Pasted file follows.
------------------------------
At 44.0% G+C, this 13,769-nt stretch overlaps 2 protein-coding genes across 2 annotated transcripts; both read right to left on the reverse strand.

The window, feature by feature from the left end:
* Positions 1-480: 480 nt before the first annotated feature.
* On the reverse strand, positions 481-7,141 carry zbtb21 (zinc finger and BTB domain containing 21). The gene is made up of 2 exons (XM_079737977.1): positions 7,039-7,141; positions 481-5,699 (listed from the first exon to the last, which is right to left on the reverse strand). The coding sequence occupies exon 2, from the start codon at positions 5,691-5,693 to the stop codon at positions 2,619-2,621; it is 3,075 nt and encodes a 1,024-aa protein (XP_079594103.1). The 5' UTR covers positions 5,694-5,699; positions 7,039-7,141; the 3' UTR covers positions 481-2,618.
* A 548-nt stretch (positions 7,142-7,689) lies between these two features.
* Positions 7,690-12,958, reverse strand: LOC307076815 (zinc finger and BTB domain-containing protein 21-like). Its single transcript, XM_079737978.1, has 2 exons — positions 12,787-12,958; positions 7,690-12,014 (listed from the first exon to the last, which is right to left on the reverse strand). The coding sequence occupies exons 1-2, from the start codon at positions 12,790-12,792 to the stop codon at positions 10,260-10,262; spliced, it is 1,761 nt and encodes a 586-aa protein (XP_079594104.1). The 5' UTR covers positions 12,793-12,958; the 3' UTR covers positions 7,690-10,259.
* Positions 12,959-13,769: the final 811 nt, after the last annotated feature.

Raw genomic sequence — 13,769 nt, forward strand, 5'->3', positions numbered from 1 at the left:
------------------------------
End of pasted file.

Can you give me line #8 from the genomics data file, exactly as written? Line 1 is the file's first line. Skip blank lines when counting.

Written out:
Raw genomic sequence — 13,769 nt, forward strand, 5'->3', positions numbered from 1 at the left: